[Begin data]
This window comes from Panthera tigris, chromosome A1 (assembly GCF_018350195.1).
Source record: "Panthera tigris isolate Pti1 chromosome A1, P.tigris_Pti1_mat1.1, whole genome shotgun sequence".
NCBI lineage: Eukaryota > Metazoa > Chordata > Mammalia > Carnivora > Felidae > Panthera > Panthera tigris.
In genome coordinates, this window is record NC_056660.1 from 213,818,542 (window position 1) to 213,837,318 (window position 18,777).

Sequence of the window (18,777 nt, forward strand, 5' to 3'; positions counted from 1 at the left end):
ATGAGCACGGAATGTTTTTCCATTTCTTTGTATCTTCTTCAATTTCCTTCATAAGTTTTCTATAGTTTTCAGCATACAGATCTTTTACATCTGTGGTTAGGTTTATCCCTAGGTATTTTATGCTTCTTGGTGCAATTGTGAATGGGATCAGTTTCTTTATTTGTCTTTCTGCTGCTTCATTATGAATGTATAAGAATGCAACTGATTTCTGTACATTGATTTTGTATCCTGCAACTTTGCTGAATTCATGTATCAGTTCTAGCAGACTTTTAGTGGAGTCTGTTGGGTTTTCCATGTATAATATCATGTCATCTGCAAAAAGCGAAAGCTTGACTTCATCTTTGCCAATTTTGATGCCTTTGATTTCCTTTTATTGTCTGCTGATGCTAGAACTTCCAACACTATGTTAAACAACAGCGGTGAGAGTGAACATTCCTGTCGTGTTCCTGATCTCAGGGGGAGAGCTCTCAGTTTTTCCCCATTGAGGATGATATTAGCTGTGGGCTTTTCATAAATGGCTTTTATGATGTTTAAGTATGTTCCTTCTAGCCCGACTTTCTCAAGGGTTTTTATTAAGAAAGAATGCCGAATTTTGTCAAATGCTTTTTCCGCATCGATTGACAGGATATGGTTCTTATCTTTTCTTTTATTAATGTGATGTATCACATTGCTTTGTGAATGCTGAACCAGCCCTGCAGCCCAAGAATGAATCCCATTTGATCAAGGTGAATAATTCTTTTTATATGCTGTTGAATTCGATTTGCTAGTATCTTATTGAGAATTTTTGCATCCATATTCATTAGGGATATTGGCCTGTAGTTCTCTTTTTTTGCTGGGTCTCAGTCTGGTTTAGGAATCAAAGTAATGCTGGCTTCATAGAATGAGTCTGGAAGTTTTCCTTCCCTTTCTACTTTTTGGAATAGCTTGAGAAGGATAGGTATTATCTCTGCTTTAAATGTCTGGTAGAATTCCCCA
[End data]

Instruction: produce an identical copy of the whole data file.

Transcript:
This window comes from Panthera tigris, chromosome A1 (assembly GCF_018350195.1).
Source record: "Panthera tigris isolate Pti1 chromosome A1, P.tigris_Pti1_mat1.1, whole genome shotgun sequence".
NCBI lineage: Eukaryota > Metazoa > Chordata > Mammalia > Carnivora > Felidae > Panthera > Panthera tigris.
In genome coordinates, this window is record NC_056660.1 from 213,818,542 (window position 1) to 213,837,318 (window position 18,777).

Sequence of the window (18,777 nt, forward strand, 5' to 3'; positions counted from 1 at the left end):
ATGAGCACGGAATGTTTTTCCATTTCTTTGTATCTTCTTCAATTTCCTTCATAAGTTTTCTATAGTTTTCAGCATACAGATCTTTTACATCTGTGGTTAGGTTTATCCCTAGGTATTTTATGCTTCTTGGTGCAATTGTGAATGGGATCAGTTTCTTTATTTGTCTTTCTGCTGCTTCATTATGAATGTATAAGAATGCAACTGATTTCTGTACATTGATTTTGTATCCTGCAACTTTGCTGAATTCATGTATCAGTTCTAGCAGACTTTTAGTGGAGTCTGTTGGGTTTTCCATGTATAATATCATGTCATCTGCAAAAAGCGAAAGCTTGACTTCATCTTTGCCAATTTTGATGCCTTTGATTTCCTTTTATTGTCTGCTGATGCTAGAACTTCCAACACTATGTTAAACAACAGCGGTGAGAGTGAACATTCCTGTCGTGTTCCTGATCTCAGGGGGAGAGCTCTCAGTTTTTCCCCATTGAGGATGATATTAGCTGTGGGCTTTTCATAAATGGCTTTTATGATGTTTAAGTATGTTCCTTCTAGCCCGACTTTCTCAAGGGTTTTTATTAAGAAAGAATGCCGAATTTTGTCAAATGCTTTTTCCGCATCGATTGACAGGATATGGTTCTTATCTTTTCTTTTATTAATGTGATGTATCACATTGCTTTGTGAATGCTGAACCAGCCCTGCAGCCCAAGAATGAATCCCATTTGATCAAGGTGAATAATTCTTTTTATATGCTGTTGAATTCGATTTGCTAGTATCTTATTGAGAATTTTTGCATCCATATTCATTAGGGATATTGGCCTGTAGTTCTCTTTTTTTGCTGGGTCTCAGTCTGGTTTAGGAATCAAAGTAATGCTGGCTTCATAGAATGAGTCTGGAAGTTTTCCTTCCCTTTCTACTTTTTGGAATAGCTTGAGAAGGATAGGTATTATCTCTGCTTTAAATGTCTGGTAGAATTCCCCA